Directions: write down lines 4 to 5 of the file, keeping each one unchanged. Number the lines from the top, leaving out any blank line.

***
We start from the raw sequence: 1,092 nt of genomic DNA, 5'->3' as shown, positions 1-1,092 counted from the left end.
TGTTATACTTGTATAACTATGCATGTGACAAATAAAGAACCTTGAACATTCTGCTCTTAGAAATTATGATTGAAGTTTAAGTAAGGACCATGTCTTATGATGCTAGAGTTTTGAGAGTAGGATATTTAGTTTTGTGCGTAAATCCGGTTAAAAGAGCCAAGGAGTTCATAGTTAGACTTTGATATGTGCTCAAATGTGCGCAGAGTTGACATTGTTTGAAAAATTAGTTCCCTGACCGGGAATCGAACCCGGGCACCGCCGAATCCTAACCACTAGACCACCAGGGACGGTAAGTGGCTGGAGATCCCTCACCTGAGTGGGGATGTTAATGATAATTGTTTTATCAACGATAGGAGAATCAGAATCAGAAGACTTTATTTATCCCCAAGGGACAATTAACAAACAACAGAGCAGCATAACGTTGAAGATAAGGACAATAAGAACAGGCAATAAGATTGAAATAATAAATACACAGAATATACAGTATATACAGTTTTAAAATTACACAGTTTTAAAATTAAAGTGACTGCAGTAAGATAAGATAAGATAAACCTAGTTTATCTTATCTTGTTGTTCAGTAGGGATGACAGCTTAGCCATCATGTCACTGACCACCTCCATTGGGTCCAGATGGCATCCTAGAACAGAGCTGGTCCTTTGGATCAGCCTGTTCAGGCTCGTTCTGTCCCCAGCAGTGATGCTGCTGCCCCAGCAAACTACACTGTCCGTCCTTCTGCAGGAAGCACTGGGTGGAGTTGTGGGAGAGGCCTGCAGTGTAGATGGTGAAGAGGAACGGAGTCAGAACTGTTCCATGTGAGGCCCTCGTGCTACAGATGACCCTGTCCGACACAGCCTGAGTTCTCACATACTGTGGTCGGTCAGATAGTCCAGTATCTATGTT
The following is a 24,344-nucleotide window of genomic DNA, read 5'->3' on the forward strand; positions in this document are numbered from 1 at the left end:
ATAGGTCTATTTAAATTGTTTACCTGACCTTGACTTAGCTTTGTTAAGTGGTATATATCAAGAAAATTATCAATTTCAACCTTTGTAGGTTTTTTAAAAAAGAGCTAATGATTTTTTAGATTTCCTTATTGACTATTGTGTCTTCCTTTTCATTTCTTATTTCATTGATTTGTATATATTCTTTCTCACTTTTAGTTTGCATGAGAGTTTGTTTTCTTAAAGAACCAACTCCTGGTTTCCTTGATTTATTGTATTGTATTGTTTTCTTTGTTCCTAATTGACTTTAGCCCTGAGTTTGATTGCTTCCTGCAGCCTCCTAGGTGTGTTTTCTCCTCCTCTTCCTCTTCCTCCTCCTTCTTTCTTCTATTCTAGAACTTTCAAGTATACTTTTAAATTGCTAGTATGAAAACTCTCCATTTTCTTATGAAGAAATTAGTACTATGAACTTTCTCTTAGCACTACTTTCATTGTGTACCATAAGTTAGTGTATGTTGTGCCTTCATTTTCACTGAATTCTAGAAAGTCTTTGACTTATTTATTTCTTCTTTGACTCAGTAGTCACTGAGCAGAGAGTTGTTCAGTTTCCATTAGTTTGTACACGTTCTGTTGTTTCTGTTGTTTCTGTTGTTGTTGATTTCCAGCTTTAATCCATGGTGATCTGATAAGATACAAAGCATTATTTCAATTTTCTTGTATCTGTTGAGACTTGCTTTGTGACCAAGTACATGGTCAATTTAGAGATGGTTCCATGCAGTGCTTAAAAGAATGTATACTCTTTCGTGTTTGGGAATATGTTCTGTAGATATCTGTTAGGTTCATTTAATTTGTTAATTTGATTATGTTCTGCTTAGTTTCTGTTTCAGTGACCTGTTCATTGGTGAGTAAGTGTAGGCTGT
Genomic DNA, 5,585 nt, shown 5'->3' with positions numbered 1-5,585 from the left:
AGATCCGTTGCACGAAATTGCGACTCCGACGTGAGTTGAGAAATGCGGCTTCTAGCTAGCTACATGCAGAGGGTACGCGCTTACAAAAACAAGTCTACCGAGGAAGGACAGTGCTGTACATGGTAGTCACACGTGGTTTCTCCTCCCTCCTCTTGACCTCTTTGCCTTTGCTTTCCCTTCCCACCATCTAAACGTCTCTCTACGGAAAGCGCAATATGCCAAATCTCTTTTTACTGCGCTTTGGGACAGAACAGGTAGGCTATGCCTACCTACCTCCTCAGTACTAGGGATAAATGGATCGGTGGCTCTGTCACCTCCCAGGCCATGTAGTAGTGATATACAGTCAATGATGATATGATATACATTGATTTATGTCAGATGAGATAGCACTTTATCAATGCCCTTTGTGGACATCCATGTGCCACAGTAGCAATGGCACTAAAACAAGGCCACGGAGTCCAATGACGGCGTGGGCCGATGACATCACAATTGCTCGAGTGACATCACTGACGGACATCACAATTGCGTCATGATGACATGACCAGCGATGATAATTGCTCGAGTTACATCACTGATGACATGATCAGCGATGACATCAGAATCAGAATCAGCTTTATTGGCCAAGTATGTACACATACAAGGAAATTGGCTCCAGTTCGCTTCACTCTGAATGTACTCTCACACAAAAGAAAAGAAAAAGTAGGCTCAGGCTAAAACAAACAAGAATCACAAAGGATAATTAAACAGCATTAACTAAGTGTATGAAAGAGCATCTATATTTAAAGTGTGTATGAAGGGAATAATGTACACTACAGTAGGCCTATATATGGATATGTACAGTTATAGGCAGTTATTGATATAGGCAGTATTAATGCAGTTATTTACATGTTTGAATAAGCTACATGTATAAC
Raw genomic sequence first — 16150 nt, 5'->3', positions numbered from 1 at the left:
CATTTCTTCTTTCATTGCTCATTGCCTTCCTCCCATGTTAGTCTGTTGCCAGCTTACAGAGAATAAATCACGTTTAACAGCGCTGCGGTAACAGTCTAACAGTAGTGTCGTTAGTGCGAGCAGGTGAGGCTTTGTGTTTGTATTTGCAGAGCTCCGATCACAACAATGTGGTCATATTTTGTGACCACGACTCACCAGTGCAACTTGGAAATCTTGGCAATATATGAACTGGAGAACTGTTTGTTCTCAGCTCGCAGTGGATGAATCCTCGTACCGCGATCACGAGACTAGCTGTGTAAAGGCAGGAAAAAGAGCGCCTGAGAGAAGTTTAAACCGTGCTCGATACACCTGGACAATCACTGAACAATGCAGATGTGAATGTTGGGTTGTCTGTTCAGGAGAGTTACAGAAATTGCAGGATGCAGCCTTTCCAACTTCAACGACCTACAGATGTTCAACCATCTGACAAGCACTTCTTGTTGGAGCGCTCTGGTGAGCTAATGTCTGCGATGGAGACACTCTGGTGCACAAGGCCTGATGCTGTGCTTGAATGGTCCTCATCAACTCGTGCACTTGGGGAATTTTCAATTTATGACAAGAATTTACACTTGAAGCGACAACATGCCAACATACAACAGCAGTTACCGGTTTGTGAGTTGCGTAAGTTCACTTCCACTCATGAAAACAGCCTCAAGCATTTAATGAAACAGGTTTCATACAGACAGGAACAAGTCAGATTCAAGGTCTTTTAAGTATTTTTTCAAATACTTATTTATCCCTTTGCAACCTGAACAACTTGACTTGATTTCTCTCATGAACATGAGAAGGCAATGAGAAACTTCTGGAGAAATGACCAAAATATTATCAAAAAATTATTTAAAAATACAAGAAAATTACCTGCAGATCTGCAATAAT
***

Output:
ATAGGTCTATTTAAATTGTTTACCTGACCTTGACTTAGCTTTGTTAAGTGGTATATATCAAGAAAATTATCAATTTCAACCTTTGTAGGTTTTTTAAAAAAGAGCTAATGATTTTTTAGATTTCCTTATTGACTATTGTGTCTTCCTTTTCATTTCTTATTTCATTGATTTGTATATATTCTTTCTCACTTTTAGTTTGCATGAGAGTTTGTTTTCTTAAAGAACCAACTCCTGGTTTCCTTGATTTATTGTATTGTATTGTTTTCTTTGTTCCTAATTGACTTTAGCCCTGAGTTTGATTGCTTCCTGCAGCCTCCTAGGTGTGTTTTCTCCTCCTCTTCCTCTTCCTCCTCCTTCTTTCTTCTATTCTAGAACTTTCAAGTATACTTTTAAATTGCTAGTATGAAAACTCTCCATTTTCTTATGAAGAAATTAGTACTATGAACTTTCTCTTAGCACTACTTTCATTGTGTACCATAAGTTAGTGTATGTTGTGCCTTCATTTTCACTGAATTCTAGAAAGTCTTTGACTTATTTATTTCTTCTTTGACTCAGTAGTCACTGAGCAGAGAGTTGTTCAGTTTCCATTAGTTTGTACACGTTCTGTTGTTTCTGTTGTTTCTGTTGTTGTTGATTTCCAGCTTTAATCCATGGTGATCTGATAAGATACAAAGCATTATTTCAATTTTCTTGTATCTGTTGAGACTTGCTTTGTGACCAAGTACATGGTCAATTTAGAGATGGTTCCATGCAGTGCTTAAAAGAATGTATACTCTTTCGTGTTTGGGAATATGTTCTGTAGATATCTGTTAGGTTCATTTAATTTGTTAATTTGATTATGTTCTGCTTAGTTTCTGTTTCAGTGACCTGTTCATTGGTGAGTAAGTGTAGGCTGT
Genomic DNA, 5,585 nt, shown 5'->3' with positions numbered 1-5,585 from the left: